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Making it through pregnancy and then the birth of your baby feels like the biggest accomplishment! Our birth story included some complications so when we were finally on our way home there was this huge sense of responsibility. I remember being somewhat scared even. The thought came to mind, “The doctors and nurses have helped us keep her alive and well. But now we are headed home and we get to do that on our own now!” They tell you a lot of things that you need to know before you leave the hospital, but one thing I soon realized was they do not tell moms what you must know about RSV.
At two months old Little Sis became congested and started coughing. She suddenly started sleeping way more too. At the time I was counting my blessing for the extra sleep. I didn’t realize it was lethargy from being sick. We took her into the doctor who said it was a cold but told us some things about RSV to keep an eye out for.
What you must know about RSV:
I learned that RSV is actually quite common and is a highly contagious seasonal virus that is usually spread from November through March. RSV leads to a mild respiratory infection with symptoms similar to the common cold or flu, but in some cases get much worse.
What you must know about RSV symptoms:
Little Sis started out with congestion and a cough along with being extra sleepy. She never had a fever, but that is a common symptom as well. (With little ones under three months if the fever is 100.4 or higher it is of concern.) About another 5 days after seeing the doctor originally Little Sis started wheezing. It almost sounded like she was whistling a little when she breathed. And the skin right where her neck seems to connect with her collar bones would cave in a bit with each breathe. We could tell it was hard for her to breathe. We took her back in where they gave us an inhaler and some other at home tips to help her.
I was very scary to see our baby struggling to breathe! I slept in the same room with her for about two weeks to ensure she was breathing through out the night. It was a stressful situation.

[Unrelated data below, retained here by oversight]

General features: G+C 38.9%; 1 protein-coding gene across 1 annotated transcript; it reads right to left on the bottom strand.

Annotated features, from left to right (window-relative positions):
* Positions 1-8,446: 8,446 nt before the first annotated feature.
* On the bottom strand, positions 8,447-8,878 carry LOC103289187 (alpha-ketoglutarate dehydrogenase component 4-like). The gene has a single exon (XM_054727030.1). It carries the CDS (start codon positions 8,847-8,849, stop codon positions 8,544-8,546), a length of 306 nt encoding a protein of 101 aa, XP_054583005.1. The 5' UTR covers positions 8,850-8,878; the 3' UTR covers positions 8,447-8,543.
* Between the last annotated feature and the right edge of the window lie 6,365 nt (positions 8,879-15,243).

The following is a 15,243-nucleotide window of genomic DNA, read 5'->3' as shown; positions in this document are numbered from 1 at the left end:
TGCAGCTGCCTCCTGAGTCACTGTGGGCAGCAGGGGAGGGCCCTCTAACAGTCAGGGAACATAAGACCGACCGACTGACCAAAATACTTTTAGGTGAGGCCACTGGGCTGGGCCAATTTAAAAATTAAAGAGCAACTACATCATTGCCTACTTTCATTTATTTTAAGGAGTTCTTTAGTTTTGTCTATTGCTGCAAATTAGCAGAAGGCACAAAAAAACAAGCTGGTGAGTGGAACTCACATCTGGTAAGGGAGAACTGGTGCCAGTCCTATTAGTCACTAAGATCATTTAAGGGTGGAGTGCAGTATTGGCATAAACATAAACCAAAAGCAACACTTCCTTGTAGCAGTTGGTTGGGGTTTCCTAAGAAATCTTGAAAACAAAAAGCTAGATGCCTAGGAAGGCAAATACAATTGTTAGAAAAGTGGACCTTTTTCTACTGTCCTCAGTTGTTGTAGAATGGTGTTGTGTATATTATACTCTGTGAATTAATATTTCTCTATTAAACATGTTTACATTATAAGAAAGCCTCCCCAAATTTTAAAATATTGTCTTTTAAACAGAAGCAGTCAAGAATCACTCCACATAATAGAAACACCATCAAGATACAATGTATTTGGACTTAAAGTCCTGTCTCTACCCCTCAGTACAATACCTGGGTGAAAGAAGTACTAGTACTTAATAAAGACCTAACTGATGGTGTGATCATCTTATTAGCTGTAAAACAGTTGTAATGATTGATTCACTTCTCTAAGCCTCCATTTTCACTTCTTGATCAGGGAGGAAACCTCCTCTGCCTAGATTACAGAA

What you must know about RSV prevention:
There are no current treatment options available for the actual virus only to help them breathe better so it is important that parents are aware of prevention methods. The best prevention is supporting keeping the germs away from your little ones. That means people washing hands before interacting with baby, cleaning toys and surfaces the baby is in contact with and keeping your little one away from crowds and people who have been sick.
The best prevention tip we have implemented has been to have our older daughter, Miss M, who is three give Little Sis kisses on her feet rather than her face. We implemented this from day one coming home from the hospital. This works well for young siblings or young family members who come to visit.
What to know more?
October is National RSV awareness month so I have partnered up with LittleLungs.com to help parents become aware of RSV. Check out their website to find out more information.
Beyond our birthing complications dealing with RSV has been the scariest thing we have dealt with as parents. I hope you take the time to educate yourself on how to prevent it and what the symptoms are.
Until Next Time- Truly Love,